"show that if by the term 'troops' it was intended to describe only infantry of the line, the state of the case had been pretty accurately given, but that in reality the force at home comprised strong divisions of other arms of the service, so that its aggregate strength was by no means so small as might have been imagined."

The result of this nervousness on the part of the public, and of the consultation at the Horse Guards, was a completely new table of statistics[4], putting down the military forces of Great Britain, at home, at 323,259; or 179,111 men more than the statement submitted two months previously. The discrepancy is not difficult of explanation. The first was issued with the intention to show the number of men that could, under favorable circumstances, and on receiving reasonable notice, be made available for immediate duty; the last to supply the sum total of every man and boy entered on the military pay-roll, and consequently receiving a share of the $75,000,000, beside including 227,179 volunteers and militia, of whom fully 200,000 have no existence as soldiers. Then there are 33,302 men accounted for, as belonging to "depots." Lest we may be charged with prejudice in describing what these "depots" are, we will cite the London Times as authority[5]:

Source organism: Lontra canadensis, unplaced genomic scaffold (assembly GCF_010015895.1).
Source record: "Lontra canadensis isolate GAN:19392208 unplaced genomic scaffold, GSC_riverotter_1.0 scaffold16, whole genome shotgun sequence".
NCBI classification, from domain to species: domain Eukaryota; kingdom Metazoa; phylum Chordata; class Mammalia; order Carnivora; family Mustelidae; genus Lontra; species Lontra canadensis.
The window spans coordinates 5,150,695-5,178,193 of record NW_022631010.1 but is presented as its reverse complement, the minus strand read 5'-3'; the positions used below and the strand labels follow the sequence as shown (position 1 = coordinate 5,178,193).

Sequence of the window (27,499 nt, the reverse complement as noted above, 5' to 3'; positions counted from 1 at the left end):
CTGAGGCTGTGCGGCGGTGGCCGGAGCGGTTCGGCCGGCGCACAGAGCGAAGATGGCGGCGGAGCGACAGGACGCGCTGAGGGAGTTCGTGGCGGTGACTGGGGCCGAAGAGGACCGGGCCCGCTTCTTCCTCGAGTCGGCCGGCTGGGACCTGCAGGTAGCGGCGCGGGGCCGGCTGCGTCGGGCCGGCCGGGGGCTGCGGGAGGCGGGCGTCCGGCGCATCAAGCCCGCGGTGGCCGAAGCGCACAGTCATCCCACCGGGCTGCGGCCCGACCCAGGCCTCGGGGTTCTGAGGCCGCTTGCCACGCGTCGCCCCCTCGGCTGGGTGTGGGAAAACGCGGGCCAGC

"The troops in the depots really belong, not to the home, but the foreign establishments. They are portions of the battalions serving abroad, and there is nothing strange in their being comparatively ineffective for duty at home."

In short they are merely an ineffective body, composed of recruits not over three months in the service, who are shipped off quarterly, or oftener, when enlisted, to the regiments abroad, and old invalids who have been left at home as useless,

"so that, what with those who are exhausted and those who are untaught, the corps itself is never in the condition of a regular battalion."

So much for the depots. Now as to the volunteers and militia. It is only necessary to repeat that at least 200,000 exist at present, only on paper. Mr. Maguire recently proved in Parliament that nearly every regiment of militia had from 200 to 300 men more on the books of the Horse Guards than could ever be got together on parade. Mr. Sidney Herbert made a similar admission[6]. Of the Irish militia regiments, whose members are compelled, from hardship and poverty, to report themselves more punctually than their English neighbors, many now estimated at 800—the Waterford for instance—have only 400. The estimate giving the strength of militia and volunteers of England at 138,560 is probably as near the mark as it is possible for an impartial statistician to make it.